Mike Stein read a letter to the commission in praise of the leadership of library director Mari Suarez.
Jerry Lower/The Coastal Star
By Rich Pollack
Hoping to protect the town’s library from what they say is overzealous oversight, dozens of residents packed a Town Commission workshop meeting on Feb. 26 asking commissioners to rein in Town Manager Kathleen Weiser.
“Our town manager’s management approach continues to have a negative impact on our treasured library,” resident Mike Stein wrote in a letter that he read during the meeting.
Stein said the library staff is demoralized and also told commissioners that many residents suspect Weiser’s actions are designed to force out the library’s longtime director Mari Suarez, who has been in her position for 14 years.
Weiser did not speak about the issue during the meeting but afterward disputed those contentions, saying that her goal is to ensure the library operates under the same rules and financial guidelines as other departments.
“The library director has to follow the same rules, regulations and policies as all other department directors,” Weiser said.
After listening to about a half-dozen residents, town commissioners agreed to put the issue on the agenda of its March 25 workshop meeting.
Suarez was not at the meeting and could not be reached for comment before deadline.
The recent uproar is the latest skirmish in what appears to be a continuing battle centered on Weiser’s oversight of the library. In August, Suarez expressed concerns about Weiser’s management style in a letter to the commission, after the town manager reprimanded Suarez for ordering a $500 “drop-in shower” for use by a library custodian without proper authorization. Suarez later ordered the shower be returned.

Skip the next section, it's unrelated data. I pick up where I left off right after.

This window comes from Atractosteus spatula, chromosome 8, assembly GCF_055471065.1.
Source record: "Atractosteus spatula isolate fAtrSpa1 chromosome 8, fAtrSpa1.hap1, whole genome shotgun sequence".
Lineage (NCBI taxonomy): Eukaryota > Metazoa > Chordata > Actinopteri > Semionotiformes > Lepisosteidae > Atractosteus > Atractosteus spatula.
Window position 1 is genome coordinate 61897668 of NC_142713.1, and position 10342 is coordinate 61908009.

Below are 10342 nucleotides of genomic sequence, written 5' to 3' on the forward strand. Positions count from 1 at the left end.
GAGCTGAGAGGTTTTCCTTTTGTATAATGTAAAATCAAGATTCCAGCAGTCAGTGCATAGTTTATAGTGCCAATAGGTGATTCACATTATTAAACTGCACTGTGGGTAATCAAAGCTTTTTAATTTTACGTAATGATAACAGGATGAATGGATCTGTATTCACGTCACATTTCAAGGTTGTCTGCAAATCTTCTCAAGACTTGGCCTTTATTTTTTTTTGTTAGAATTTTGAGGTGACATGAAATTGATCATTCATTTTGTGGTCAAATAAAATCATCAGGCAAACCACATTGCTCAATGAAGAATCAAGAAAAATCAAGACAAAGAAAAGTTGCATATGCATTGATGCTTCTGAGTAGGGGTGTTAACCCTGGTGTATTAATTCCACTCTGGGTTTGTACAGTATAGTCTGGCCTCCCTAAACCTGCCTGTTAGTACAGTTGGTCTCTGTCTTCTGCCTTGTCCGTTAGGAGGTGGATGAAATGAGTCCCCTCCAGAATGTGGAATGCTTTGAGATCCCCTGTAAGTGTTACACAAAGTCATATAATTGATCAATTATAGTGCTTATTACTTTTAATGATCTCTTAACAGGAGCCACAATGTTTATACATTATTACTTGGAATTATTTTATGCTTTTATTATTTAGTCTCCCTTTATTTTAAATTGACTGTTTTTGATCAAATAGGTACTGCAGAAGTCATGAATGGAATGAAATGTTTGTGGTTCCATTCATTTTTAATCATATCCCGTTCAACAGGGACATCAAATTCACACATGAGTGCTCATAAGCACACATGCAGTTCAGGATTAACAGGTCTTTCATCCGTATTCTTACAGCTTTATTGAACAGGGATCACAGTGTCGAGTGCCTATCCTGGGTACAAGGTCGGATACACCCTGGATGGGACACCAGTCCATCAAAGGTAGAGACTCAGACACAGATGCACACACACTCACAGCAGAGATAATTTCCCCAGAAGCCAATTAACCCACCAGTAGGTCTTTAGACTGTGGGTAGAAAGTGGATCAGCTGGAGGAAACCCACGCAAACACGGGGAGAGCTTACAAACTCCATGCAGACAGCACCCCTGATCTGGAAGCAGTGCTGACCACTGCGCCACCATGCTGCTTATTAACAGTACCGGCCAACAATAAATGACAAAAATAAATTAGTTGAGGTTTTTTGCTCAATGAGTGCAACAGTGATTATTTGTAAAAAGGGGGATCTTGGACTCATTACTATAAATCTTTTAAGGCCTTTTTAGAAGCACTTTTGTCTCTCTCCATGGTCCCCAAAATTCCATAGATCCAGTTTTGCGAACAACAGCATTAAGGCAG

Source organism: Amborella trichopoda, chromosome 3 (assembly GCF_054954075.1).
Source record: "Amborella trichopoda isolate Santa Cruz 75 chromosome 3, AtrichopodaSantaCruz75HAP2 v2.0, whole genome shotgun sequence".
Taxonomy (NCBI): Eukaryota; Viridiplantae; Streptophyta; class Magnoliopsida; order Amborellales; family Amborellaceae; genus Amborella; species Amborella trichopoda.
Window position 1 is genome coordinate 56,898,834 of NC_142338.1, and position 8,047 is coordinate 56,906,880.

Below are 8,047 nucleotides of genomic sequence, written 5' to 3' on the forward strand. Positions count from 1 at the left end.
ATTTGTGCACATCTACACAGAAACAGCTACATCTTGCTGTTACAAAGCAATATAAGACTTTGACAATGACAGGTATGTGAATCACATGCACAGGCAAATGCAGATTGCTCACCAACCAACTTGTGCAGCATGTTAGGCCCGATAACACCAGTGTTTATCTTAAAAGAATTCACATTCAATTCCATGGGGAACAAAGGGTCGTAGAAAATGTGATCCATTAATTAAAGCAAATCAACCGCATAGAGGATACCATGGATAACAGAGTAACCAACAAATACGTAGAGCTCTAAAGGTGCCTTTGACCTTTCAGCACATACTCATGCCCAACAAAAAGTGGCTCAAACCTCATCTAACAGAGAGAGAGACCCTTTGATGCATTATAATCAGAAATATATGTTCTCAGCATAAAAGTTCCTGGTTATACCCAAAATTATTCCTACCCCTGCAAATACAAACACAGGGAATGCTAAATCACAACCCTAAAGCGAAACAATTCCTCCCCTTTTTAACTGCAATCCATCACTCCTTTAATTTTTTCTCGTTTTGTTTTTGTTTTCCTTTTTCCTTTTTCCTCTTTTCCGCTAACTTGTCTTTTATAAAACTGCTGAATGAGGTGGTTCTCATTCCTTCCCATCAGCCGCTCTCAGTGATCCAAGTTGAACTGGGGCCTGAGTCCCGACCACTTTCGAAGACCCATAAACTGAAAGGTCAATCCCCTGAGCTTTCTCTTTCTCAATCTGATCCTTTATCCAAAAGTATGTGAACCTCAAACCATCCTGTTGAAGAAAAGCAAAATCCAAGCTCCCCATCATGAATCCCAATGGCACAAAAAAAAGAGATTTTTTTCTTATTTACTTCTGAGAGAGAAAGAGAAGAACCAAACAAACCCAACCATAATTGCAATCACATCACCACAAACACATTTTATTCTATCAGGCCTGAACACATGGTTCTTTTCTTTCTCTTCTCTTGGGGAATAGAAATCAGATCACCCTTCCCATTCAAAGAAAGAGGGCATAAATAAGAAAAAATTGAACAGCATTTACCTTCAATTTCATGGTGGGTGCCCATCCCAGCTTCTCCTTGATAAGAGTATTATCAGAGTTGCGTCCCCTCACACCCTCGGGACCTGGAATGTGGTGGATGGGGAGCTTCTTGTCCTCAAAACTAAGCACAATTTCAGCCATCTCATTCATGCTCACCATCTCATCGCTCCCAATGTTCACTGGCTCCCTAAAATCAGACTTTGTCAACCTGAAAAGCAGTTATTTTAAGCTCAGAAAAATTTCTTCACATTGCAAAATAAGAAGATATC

In their comments to commissioners at the meeting, residents raised questions about the necessity of that reprimand and also about Weiser’s decision to rescind Suarez’s authorization for spending on items under $500. They also questioned Weiser’s decision to take back town credit cards available to library staff.
In her comments after the meeting, Weiser, however, said that library staff can use the credit cards but must first obtain them from the finance department.
“I am a fiscal conservative and I expect that from all of my department heads,” she said.
Residents expressed concerns about Weiser’s performance review of Suarez last May in which the library director received good or satisfactory rating as opposed to the excellent ratings she had received under previous town managers.
Weiser pointed out that prior to the most recent review the town had changed its performance evaluation process to a continuum system without grades.
In the review, Weiser also wrote that Suarez was spending too much time with the Friends of the Library organization, which supports the library in several ways, including raising money for items not included in the library’s budget.
“We find the town manager’s order to spend less time with Friends of the Library the most misguided and counterproductive of all,” Stein wrote in the letter he submitted to the commission. “Friends fundraise on behalf of the library and spend over $20,000 annually for library enhancements.”
Weiser said that her comment was designed to encourage more autonomy for the Friends of the Library and was in no way a reflection on the group’s value.
“They are a wonderful organization that has done so much for our library,” she said.
Stein asked the commission to authorize removal of the letter of reprimand from Suarez’s personnel file, reinstate the $500 spending authority, and return town credit cards to library staff. He also requested that the commission require Weiser to write a letter of apology to the Friends of the Library.
Another resident, Ethel Genes, requested that commissioners consider having Suarez report to a town official other than Weiser.
Stern told commissioners that their actions could have a long-term impact on the library’s future.
“The actions of our new town manager demean our library director and show total disrespect for a department head and a seasoned professional,” Stein said. “They put the future of our library at risk and are a poor reflection on the commission and the residents of Highland Beach.”